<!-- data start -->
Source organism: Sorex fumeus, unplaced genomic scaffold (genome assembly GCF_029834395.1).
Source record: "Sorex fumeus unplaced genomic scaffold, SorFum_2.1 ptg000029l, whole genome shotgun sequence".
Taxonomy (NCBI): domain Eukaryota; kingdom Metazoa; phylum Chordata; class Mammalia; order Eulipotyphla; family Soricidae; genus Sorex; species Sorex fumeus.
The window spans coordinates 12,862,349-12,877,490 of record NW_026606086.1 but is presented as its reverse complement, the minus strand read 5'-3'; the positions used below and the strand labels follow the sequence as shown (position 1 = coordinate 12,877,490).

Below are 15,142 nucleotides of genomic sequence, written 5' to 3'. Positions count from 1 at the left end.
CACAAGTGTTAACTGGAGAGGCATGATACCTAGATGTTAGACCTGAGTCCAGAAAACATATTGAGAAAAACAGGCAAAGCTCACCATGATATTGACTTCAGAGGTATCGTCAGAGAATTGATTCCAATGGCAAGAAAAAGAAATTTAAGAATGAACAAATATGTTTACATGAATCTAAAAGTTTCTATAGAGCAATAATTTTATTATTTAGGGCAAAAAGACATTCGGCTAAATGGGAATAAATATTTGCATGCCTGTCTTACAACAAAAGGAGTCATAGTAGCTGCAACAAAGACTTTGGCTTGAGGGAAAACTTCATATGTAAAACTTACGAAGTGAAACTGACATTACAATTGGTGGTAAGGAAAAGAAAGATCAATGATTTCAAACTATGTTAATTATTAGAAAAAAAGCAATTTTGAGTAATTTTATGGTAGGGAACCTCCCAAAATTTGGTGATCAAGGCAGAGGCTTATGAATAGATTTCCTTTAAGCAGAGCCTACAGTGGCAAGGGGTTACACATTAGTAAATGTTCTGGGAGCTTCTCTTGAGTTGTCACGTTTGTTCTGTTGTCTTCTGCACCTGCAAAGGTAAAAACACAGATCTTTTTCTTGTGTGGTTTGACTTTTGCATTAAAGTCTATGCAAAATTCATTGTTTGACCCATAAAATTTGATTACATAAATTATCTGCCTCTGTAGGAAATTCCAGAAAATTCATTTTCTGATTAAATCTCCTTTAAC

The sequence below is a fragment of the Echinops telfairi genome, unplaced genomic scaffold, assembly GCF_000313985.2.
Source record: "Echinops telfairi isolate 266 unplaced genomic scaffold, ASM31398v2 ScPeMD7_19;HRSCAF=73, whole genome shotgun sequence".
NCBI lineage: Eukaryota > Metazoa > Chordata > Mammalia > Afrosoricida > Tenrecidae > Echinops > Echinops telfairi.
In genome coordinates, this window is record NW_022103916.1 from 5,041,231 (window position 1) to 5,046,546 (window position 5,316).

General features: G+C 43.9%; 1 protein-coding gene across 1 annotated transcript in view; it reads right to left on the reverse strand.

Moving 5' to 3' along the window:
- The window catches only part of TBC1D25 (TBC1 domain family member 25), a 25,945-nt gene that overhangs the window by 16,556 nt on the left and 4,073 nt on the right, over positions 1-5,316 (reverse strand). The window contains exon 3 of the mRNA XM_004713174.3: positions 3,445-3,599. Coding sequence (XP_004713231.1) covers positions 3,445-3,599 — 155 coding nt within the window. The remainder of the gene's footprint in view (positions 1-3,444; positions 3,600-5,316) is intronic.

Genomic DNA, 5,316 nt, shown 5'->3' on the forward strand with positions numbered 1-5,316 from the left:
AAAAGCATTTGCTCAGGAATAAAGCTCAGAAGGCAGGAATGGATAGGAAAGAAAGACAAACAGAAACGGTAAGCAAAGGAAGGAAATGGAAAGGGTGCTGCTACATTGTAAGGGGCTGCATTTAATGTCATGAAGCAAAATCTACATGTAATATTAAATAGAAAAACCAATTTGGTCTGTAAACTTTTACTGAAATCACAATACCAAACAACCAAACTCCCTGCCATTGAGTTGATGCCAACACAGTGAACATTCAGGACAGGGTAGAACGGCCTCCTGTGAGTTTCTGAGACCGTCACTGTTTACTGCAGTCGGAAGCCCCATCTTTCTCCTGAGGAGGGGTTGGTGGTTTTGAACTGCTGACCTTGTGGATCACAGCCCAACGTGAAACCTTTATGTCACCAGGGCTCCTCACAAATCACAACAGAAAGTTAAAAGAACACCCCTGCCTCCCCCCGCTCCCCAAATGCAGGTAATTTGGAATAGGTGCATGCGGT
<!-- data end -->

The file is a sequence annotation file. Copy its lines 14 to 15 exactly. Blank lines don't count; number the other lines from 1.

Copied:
Genomic DNA, 5,316 nt, shown 5'->3' on the forward strand with positions numbered 1-5,316 from the left:
AAAAGCATTTGCTCAGGAATAAAGCTCAGAAGGCAGGAATGGATAGGAAAGAAAGACAAACAGAAACGGTAAGCAAAGGAAGGAAATGGAAAGGGTGCTGCTACATTGTAAGGGGCTGCATTTAATGTCATGAAGCAAAATCTACATGTAATATTAAATAGAAAAACCAATTTGGTCTGTAAACTTTTACTGAAATCACAATACCAAACAACCAAACTCCCTGCCATTGAGTTGATGCCAACACAGTGAACATTCAGGACAGGGTAGAACGGCCTCCTGTGAGTTTCTGAGACCGTCACTGTTTACTGCAGTCGGAAGCCCCATCTTTCTCCTGAGGAGGGGTTGGTGGTTTTGAACTGCTGACCTTGTGGATCACAGCCCAACGTGAAACCTTTATGTCACCAGGGCTCCTCACAAATCACAACAGAAAGTTAAAAGAACACCCCTGCCTCCCCCCGCTCCCCAAATGCAGGTAATTTGGAATAGGTGCATGCGGT